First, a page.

The Brewing Revolution in College Admissions

Greg Roberts, UVa dean of admission

by James A. Bacon

The traditional criteria for admitting applicants into colleges and universities is under assault. Critics from the left side of the political spectrum have been attacking SAT and ACT scores, originally devised as yardsticks to measure intellectual aptitude, as biased in favor of applicants from upper socio-economic groups. The University of California has committed to phase them out in their application process. Meanwhile, the COVID-19 epidemic has disrupted the administration of Advanced Placement exams, another marker of academic achievement, and the cancellation of classes and widespread shift of high schools to pass/fail grades threatens to render class rankings meaningless.

In the current turmoil, college admissions officers are gravitating toward criteria that will make it easier to do what many really want to do, which is admit more students from under-represented minority groups, specifically African-Americans and Hispanics. Opening avenues of upward social mobility for all segments of American society is a laudatory aim, but the rush to abandon SATs and other measures of aptitude could well backfire.

Among the institutions re-evaluating admissions criteria is the University of Virginia. The challenge, says a Wall Street Journal essay on the revolution in college admissions, is how to make the admissions more “holistic.”

“That’s the million-dollar question,” the essay quotes Greg Roberts, UVa dean of admission, as saying.  “We’ll need to be creative, particularly with 4,000+ prospective applicants for every admission officer per year at UVa. When I started in this profession 30 years ago, we had the opportunity to get to know  many of the applicants personally. I’d like to somehow get back to that type of personal engagement.”

Accomplishing that goal would require bringing more people into the admissions process. “It’s going to take an entire university community effort, with faculty, students and alumni connecting with potential applicants at different times, consistently and frequently an in a variety of ways. I can envision a model at UVA where local alumni clubs around the world play larger roles in the recruitment of students in their communities.”

It is praise-worthy to reach out to under-represented communities with the goal of expanding educational opportunities for those who can benefit from a UVa education. And if that’s all Roberts means, then I take no issue. Indeed, casting a wide net, especially here in Virginia, is something that the state’s flagship university should do.

What concerns me is that the substitution of subjective criteria (impressions made in interviews, for example) for objective criteria (SAT and ACT scores, AP scores) could have pernicious side-effects. A more subjective approach to admissions invariably entails the application of personal biases in admitting students. Once upon a time, in the pre-SAT era, the bias favored white, Christian candidates over blacks and Jews. A half century later, the bias skews against Asians, who are deemed by many to be deficient in “personality,” and for the minorities favored by the progressives inhabiting the higher-ed world, blacks and Hispanics. The data suggest that UVa, among other public Virginia institutions, discriminate against Asian applicants. Asians must have higher test scores than whites, blacks or Hispanics to gain admission.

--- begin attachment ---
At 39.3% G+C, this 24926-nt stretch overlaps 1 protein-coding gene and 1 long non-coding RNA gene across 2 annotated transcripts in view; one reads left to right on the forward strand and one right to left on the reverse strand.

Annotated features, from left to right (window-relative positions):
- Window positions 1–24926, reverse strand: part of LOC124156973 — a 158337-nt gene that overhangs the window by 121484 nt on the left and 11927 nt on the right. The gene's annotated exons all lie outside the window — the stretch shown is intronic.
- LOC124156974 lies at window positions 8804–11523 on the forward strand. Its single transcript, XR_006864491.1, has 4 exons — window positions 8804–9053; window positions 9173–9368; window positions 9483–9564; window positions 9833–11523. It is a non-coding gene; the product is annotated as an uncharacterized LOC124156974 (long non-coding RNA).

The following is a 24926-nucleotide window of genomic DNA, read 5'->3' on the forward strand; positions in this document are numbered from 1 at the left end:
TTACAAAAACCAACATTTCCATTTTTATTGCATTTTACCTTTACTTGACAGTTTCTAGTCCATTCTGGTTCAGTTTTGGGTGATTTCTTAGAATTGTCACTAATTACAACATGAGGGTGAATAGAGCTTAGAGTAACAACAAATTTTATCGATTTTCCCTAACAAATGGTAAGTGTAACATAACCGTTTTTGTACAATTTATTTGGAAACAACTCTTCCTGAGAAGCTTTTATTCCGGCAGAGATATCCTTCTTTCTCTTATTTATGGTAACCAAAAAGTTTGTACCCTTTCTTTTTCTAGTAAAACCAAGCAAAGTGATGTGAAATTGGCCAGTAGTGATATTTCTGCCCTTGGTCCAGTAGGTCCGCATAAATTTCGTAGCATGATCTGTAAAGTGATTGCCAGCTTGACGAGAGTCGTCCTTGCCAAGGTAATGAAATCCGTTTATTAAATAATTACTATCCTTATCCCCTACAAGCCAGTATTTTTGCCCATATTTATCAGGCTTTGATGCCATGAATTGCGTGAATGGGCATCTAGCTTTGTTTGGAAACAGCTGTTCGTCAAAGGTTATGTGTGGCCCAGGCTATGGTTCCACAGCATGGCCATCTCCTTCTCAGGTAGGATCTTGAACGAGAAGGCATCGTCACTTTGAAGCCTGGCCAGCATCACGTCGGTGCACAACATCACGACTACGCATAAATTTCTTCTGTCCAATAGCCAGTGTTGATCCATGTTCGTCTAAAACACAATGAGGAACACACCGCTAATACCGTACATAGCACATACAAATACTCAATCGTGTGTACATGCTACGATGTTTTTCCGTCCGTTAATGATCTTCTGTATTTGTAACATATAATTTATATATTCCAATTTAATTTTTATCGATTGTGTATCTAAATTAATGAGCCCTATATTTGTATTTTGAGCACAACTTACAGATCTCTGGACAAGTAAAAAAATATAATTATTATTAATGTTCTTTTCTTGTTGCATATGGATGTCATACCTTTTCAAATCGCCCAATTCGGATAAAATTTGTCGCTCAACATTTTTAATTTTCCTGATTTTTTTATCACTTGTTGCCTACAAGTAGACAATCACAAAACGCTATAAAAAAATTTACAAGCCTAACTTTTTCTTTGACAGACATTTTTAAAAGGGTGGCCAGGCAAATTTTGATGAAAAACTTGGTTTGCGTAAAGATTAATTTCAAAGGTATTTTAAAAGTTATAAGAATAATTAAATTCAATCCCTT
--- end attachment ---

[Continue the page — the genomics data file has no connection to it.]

Here’s the trick: SAT scores are highly predictive of a candidate’s academic success. While intellectual aptitude is no guarantee of success, there is a strong correlation between test scores and college performance. The question then becomes what happens when students are admitted to institutions for which they are not academically prepared? Some can overcome their disadvantages through sheer determination. Others fail. What happens when they can’t keep up? Not only do they suffer blows to their self-confidence, they often drop out saddled with thousands of dollars of student debt.

Black students (and to a lesser extent Hispanic students) borrow more to attend college, are more likely to drop out, and are more likely to fall behind in their student debt payments than other groups. The adverse effect is magnified when late payments and defaults knock down credit scores, making it more expensive to borrow money. Unlike other forms of debt, student loan defaults remain on credit histories forever.

In fairness to UVa, it must be said that minority students have a very high graduation rate, so the dropout/bad debt scenario is a relative rarity among its students. As an elite institution, UVa would have more latitude to indulge the social-justice instincts of its administrators without doing harm to the students it admits based on non-traditional criteria. And it’s not even clear from Roberts’ remarks in the WSJ essay that UVa will abandon the use of SAT and ACT scores.

At present, this is what appears on the UVa admissions FAQ page:

We don’t have a minimum GPA (Grade Point Average). We don’t have a minimum SAT score.

A cumulative GPA only reveals so much; it says little about the difficulty of a student’s course load, or whether a student’s grades have improved over time, or the level of grade inflation (or deflation) in a student’s school.  … Most people who work in admission at highly selective universities believe that standardized testing is a useful but imprecise instrument.

All true. All measurements are to some degree imperfect. No single criteria should be relied upon. But I’m not sure the alternatives are any better. Making the selection process more subjective will allow admissions officers to indulge in the intellectual/ideological fashion of the moment. I will endeavor to track  UVa’s admission policies as they evolve.

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18 responses to “The Brewing Revolution in College Admissions

  1. Our society has gotten away from facts and figures and reasoning, despite claiming to be scientific. The government theme is that we all are the same, with the same abilities — the “equity” movement; therefore, the schools can focus on socialization.

  2. So if you are the parents of a high-achieving student who doesn’t get into UVA, file a lawsuit and get discovery of all the documents and email messages related to the admissions process. Depose those run and operate the admissions process.

    Whining does nothing. 500 lawsuits each year will get the attention of the administration and, maybe, even the GA and Governor.

  3. The SAT was not my forte, and my lower scores dragged me down a bit. I did much much better on ACT but nobody was looking at those up north back then.

    Penn State at the time gave incoming frosh an aptitude test, and also they gave us predicted a future success rating: “C” average for me, but I ended up acing Chem Engr.

  4. Very high SATs and Achievements 1400s. Always nailed the tests. Took the JETS in 8th grade and scored in the 90s except the verbals…